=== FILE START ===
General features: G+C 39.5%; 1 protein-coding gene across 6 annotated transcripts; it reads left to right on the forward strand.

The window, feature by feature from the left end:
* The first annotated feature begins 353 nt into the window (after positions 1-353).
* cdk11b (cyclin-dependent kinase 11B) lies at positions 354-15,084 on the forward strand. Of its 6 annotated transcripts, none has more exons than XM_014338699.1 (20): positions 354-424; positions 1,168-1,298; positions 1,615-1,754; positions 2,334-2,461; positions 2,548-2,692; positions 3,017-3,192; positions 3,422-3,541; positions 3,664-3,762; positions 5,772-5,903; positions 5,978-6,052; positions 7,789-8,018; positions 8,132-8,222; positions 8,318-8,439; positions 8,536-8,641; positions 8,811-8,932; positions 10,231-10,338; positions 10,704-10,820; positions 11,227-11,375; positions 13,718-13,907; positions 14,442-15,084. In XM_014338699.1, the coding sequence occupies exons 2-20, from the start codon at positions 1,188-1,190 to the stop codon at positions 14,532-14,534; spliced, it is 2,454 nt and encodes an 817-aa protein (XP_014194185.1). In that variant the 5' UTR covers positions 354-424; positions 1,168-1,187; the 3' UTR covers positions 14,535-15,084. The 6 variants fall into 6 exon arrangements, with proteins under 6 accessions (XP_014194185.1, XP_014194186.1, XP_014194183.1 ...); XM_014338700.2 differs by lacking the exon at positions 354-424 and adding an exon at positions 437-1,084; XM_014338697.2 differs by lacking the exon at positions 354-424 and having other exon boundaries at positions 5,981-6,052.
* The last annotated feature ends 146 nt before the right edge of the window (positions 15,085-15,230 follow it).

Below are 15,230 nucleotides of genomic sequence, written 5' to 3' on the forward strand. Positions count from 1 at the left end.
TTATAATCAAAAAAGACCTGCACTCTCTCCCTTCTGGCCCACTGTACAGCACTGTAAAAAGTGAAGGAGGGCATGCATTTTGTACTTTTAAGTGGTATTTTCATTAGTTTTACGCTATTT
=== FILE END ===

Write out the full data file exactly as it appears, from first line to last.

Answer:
General features: G+C 39.5%; 1 protein-coding gene across 6 annotated transcripts; it reads left to right on the forward strand.

The window, feature by feature from the left end:
* The first annotated feature begins 353 nt into the window (after positions 1-353).
* cdk11b (cyclin-dependent kinase 11B) lies at positions 354-15,084 on the forward strand. Of its 6 annotated transcripts, none has more exons than XM_014338699.1 (20): positions 354-424; positions 1,168-1,298; positions 1,615-1,754; positions 2,334-2,461; positions 2,548-2,692; positions 3,017-3,192; positions 3,422-3,541; positions 3,664-3,762; positions 5,772-5,903; positions 5,978-6,052; positions 7,789-8,018; positions 8,132-8,222; positions 8,318-8,439; positions 8,536-8,641; positions 8,811-8,932; positions 10,231-10,338; positions 10,704-10,820; positions 11,227-11,375; positions 13,718-13,907; positions 14,442-15,084. In XM_014338699.1, the coding sequence occupies exons 2-20, from the start codon at positions 1,188-1,190 to the stop codon at positions 14,532-14,534; spliced, it is 2,454 nt and encodes an 817-aa protein (XP_014194185.1). In that variant the 5' UTR covers positions 354-424; positions 1,168-1,187; the 3' UTR covers positions 14,535-15,084. The 6 variants fall into 6 exon arrangements, with proteins under 6 accessions (XP_014194185.1, XP_014194186.1, XP_014194183.1 ...); XM_014338700.2 differs by lacking the exon at positions 354-424 and adding an exon at positions 437-1,084; XM_014338697.2 differs by lacking the exon at positions 354-424 and having other exon boundaries at positions 5,981-6,052.
* The last annotated feature ends 146 nt before the right edge of the window (positions 15,085-15,230 follow it).

Below are 15,230 nucleotides of genomic sequence, written 5' to 3' on the forward strand. Positions count from 1 at the left end.
TTATAATCAAAAAAGACCTGCACTCTCTCCCTTCTGGCCCACTGTACAGCACTGTAAAAAGTGAAGGAGGGCATGCATTTTGTACTTTTAAGTGGTATTTTCATTAGTTTTACGCTATTT